Representative Steve Scalise, House GOP Whip, joined me this morning:
HH: Joined now by Congressman Steve Scalise, House GOP Whip. Congressman, welcome back, good to talk to you.
SS: Hugh, it’s always great to be back with you. How are you doing?
HH: I am terrific, and my audience always wants to know how is your recovery doing?
SS: Oh, appreciate that. It’s going really good. We, it’s doing a lot of rehab, still, but able to walk with crutches, but trying to get to walk without crutches, and that’s, you know, that’s getting closer to being a real goal.
HH: Now you know, Congressman, when someone like you who’s been the victim of violence, and I mean deadly violence that could have resulted in a massacre of you and all of your colleagues, you watch yesterday’s coverage of 40 weirdos, and ten times that many lefty weirdos, what goes through your head? Is TV making it worse?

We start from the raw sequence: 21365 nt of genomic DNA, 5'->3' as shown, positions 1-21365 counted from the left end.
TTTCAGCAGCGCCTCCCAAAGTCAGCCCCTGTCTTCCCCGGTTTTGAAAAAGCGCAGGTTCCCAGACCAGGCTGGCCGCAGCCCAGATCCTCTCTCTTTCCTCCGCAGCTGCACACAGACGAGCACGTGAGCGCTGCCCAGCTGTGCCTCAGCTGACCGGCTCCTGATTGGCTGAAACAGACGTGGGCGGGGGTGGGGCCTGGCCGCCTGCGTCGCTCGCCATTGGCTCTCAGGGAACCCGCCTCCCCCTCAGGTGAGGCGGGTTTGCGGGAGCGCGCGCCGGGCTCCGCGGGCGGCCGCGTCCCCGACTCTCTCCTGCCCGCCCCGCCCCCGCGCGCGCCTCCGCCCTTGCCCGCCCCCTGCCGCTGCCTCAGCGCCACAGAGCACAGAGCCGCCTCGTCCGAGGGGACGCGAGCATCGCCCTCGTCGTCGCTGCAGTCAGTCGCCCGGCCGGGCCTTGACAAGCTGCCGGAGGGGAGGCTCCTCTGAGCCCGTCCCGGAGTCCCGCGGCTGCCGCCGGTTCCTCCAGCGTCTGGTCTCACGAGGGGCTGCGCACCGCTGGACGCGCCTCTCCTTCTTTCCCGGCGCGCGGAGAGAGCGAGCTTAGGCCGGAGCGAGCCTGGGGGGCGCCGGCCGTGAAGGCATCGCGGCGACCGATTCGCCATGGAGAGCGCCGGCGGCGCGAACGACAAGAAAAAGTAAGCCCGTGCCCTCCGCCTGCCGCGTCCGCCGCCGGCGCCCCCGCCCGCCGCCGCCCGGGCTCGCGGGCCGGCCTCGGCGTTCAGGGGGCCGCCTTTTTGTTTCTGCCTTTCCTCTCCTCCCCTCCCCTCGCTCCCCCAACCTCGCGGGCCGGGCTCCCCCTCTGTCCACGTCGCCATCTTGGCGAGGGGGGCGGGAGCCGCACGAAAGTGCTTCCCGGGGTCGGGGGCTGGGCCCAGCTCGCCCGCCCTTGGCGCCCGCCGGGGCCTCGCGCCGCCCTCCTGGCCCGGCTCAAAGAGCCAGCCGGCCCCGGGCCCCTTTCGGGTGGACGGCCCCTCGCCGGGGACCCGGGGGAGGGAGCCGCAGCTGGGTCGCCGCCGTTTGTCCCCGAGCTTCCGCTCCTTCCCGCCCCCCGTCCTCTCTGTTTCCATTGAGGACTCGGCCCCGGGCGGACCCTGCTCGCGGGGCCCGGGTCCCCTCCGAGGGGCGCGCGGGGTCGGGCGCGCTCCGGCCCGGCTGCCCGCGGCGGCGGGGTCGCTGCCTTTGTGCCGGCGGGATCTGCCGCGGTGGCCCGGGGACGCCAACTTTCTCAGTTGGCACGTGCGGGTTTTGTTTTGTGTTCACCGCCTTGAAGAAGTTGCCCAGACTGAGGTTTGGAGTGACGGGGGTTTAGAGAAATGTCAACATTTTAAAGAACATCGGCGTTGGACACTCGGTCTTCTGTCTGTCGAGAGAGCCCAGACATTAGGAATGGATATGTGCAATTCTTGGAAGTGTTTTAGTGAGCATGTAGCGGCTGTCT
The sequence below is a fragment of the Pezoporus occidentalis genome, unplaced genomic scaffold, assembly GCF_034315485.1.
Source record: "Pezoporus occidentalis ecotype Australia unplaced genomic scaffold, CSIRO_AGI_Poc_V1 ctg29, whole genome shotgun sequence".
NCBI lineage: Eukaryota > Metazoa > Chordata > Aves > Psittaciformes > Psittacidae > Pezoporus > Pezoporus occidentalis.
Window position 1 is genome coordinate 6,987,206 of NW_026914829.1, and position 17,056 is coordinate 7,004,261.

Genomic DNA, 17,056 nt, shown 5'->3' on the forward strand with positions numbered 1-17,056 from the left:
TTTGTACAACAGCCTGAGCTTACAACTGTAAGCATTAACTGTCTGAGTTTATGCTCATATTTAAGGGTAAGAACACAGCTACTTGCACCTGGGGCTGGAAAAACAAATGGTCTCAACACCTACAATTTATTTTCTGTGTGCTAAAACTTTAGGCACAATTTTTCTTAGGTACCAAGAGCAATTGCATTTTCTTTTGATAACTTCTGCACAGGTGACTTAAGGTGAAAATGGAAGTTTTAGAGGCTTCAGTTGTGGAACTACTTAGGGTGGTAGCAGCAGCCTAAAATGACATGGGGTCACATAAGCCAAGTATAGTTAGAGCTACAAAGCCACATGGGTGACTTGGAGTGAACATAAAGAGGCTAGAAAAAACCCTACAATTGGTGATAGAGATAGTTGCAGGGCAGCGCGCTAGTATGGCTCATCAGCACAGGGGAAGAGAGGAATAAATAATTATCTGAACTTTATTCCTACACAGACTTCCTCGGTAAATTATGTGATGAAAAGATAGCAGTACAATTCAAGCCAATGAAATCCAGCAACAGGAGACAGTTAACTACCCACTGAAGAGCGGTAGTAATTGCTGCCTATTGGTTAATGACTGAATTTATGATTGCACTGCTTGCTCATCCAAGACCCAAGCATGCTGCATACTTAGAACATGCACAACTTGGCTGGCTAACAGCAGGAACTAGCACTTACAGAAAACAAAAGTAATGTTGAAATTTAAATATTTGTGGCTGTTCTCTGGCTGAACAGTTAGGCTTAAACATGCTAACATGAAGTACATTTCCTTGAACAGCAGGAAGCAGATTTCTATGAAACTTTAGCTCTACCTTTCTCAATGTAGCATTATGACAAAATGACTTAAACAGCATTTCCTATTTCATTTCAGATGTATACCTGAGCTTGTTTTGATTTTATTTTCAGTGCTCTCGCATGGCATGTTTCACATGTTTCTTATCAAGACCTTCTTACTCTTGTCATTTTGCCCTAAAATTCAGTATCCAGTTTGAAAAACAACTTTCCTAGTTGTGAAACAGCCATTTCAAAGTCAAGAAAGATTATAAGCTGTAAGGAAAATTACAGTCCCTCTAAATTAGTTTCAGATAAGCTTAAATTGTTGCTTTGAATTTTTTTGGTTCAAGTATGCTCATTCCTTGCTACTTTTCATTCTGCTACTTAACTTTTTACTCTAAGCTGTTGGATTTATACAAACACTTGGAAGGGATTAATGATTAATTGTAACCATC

SS: Well, I think it’s the latter and the time. And you know, you can have, you know, express your views in your passionate way that you should, but when people try to incite violence, when people talk in a way where you know, gee whiz, if Republicans repeal and replace Obamacare, how many times did they say you’re going to die and people were, you know, this is just crazy stuff. And you know, it’s one thing to try to make your point. It’s another thing to go so far over that you’re inciting violence from people that might already be a little bit loose on the edge.
HH: Do you think the cable networks, television generally, are participating in that incitement by providing the platform?
SS: Well, I don’t really think, you know, in terms of what platform it is. I do think there is a level of accountability that the media ought to hold people to when they’re inciting this kind of violence. And you don’t see that enough. You really don’t see, especially when you’ve had true violence already taking place. I mean, clearly in my case, you know what the intention of the shooter was. It wasn’t just me. He was targeting Republicans. And there needs to be more, I think, more accountability on the side of the media when people go out and say things that truly incite violence against others.